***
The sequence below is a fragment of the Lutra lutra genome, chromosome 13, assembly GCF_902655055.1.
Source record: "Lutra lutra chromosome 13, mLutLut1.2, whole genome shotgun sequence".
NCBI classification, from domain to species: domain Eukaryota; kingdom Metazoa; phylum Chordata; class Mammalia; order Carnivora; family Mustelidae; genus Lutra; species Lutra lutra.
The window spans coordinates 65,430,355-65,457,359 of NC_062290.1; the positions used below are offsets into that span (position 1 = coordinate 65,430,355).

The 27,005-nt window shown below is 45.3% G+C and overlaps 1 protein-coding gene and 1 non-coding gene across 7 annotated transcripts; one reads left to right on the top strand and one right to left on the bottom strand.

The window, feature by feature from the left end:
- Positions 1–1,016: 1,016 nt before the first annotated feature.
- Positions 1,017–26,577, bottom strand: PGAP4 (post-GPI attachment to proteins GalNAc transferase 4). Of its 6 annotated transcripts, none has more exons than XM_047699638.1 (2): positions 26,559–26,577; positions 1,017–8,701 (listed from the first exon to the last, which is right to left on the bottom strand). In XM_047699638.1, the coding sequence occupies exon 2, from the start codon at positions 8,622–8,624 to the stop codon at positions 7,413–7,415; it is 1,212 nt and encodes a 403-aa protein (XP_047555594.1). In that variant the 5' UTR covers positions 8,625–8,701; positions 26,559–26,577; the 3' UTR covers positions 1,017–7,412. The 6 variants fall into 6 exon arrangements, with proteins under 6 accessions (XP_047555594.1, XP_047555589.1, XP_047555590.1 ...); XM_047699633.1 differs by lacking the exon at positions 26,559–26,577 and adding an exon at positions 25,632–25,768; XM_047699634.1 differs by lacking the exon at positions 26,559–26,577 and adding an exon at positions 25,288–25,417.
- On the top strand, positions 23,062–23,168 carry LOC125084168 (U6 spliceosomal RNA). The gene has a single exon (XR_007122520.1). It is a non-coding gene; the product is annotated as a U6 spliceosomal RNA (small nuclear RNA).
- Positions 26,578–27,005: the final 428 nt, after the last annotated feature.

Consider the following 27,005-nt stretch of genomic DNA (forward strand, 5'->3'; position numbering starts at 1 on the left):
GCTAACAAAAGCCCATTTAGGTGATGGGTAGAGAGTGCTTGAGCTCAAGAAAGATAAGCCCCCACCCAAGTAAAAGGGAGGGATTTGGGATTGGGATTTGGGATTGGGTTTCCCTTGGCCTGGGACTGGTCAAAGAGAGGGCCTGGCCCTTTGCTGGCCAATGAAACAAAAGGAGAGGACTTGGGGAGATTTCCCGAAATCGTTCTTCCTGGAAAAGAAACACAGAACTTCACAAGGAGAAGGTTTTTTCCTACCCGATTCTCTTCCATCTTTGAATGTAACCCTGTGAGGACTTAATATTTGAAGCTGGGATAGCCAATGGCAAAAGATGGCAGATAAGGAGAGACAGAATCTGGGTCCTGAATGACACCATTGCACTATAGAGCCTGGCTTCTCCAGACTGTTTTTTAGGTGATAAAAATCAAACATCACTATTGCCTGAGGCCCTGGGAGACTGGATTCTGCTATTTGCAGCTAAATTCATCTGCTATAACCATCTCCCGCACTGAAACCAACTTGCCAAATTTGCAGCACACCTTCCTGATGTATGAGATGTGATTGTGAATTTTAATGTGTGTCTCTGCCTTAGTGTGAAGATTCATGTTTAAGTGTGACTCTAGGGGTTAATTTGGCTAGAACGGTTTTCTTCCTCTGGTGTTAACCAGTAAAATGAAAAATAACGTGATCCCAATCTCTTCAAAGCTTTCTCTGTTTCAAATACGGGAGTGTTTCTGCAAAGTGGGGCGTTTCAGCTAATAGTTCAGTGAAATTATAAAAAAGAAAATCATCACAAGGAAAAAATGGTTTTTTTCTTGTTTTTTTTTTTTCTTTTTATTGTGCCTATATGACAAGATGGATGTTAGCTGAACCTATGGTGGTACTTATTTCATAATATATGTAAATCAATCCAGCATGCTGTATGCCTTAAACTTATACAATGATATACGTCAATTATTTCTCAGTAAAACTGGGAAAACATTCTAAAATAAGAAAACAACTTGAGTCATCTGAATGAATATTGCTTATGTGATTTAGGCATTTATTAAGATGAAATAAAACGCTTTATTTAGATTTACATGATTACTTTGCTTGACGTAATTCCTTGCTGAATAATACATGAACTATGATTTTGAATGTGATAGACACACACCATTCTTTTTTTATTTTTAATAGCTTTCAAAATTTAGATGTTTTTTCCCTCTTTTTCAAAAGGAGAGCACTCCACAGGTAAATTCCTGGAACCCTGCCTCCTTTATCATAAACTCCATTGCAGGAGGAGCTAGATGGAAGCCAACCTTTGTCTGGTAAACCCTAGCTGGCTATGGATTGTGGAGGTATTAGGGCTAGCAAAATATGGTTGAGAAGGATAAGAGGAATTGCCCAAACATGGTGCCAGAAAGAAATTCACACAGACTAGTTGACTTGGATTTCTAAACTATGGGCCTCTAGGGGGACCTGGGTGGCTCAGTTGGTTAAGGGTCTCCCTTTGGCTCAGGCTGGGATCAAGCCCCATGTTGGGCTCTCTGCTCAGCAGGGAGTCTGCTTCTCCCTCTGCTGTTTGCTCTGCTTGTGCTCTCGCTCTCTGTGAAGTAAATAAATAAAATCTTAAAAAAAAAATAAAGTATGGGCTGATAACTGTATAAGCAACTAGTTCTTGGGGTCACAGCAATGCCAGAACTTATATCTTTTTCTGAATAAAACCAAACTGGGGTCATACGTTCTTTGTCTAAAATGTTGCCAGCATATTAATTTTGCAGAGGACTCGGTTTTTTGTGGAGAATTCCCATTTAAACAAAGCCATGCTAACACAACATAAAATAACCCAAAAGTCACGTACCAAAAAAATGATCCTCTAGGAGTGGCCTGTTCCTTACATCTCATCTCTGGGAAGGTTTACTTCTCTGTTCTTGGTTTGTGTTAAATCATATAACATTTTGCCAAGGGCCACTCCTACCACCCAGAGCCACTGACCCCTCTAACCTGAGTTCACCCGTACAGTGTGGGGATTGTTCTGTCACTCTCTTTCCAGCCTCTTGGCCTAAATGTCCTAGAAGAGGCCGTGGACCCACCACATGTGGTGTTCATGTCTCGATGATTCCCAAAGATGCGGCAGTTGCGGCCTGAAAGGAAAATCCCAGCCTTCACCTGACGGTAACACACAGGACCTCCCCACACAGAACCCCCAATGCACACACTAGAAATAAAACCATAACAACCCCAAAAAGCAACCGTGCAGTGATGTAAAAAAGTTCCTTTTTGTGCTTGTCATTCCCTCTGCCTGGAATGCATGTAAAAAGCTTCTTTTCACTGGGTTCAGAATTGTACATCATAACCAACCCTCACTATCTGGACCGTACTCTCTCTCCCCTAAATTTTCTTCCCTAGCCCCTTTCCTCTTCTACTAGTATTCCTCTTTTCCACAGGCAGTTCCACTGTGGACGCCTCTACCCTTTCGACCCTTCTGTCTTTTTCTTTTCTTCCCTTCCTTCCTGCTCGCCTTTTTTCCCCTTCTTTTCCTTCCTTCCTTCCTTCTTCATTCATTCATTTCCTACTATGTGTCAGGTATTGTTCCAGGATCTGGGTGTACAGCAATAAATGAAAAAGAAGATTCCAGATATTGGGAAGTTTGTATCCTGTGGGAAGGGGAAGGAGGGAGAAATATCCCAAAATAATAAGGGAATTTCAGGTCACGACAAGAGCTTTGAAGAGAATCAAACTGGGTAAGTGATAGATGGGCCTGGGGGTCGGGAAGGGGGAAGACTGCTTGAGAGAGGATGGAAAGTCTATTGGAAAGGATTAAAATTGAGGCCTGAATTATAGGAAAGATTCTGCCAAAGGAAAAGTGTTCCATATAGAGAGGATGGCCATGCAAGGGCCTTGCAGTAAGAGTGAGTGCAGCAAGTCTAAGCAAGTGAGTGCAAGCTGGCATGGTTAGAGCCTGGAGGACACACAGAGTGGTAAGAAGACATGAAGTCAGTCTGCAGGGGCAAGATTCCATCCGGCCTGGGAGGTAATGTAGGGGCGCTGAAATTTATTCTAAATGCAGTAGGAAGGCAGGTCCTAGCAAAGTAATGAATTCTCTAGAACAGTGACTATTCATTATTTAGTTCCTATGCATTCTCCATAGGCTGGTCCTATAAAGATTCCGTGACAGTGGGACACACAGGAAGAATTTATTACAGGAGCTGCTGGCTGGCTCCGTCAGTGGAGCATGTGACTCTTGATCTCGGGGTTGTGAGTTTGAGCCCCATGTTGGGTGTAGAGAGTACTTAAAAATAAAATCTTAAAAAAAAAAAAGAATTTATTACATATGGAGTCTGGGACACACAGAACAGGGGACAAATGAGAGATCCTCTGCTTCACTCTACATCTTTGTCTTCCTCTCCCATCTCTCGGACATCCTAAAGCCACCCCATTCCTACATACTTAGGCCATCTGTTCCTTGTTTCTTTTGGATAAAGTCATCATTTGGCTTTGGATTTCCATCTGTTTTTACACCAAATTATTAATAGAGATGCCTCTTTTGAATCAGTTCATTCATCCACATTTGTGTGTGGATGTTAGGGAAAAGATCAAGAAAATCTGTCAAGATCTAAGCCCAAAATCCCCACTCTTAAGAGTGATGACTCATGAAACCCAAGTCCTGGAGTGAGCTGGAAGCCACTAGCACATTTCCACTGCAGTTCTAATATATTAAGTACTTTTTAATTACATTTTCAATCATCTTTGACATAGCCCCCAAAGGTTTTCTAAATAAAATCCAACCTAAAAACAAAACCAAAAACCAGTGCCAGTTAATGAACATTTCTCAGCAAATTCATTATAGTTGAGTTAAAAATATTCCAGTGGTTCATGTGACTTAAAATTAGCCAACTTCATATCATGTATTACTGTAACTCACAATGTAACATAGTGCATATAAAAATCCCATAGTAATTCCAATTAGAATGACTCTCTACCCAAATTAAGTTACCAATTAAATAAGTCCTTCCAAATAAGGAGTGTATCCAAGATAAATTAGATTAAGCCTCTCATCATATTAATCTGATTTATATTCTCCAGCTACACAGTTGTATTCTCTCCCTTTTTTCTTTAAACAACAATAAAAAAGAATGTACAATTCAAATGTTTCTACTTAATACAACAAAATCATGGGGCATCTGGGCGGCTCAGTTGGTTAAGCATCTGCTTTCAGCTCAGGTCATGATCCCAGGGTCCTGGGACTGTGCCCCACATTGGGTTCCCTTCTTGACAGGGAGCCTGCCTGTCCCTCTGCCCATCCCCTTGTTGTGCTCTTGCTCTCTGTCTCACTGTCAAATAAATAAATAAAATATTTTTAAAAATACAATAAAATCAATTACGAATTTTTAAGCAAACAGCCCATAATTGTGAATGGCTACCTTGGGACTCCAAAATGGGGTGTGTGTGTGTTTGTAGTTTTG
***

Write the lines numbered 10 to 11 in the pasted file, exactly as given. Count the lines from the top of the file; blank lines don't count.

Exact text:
- Positions 26,578–27,005: the final 428 nt, after the last annotated feature.

Consider the following 27,005-nt stretch of genomic DNA (forward strand, 5'->3'; position numbering starts at 1 on the left):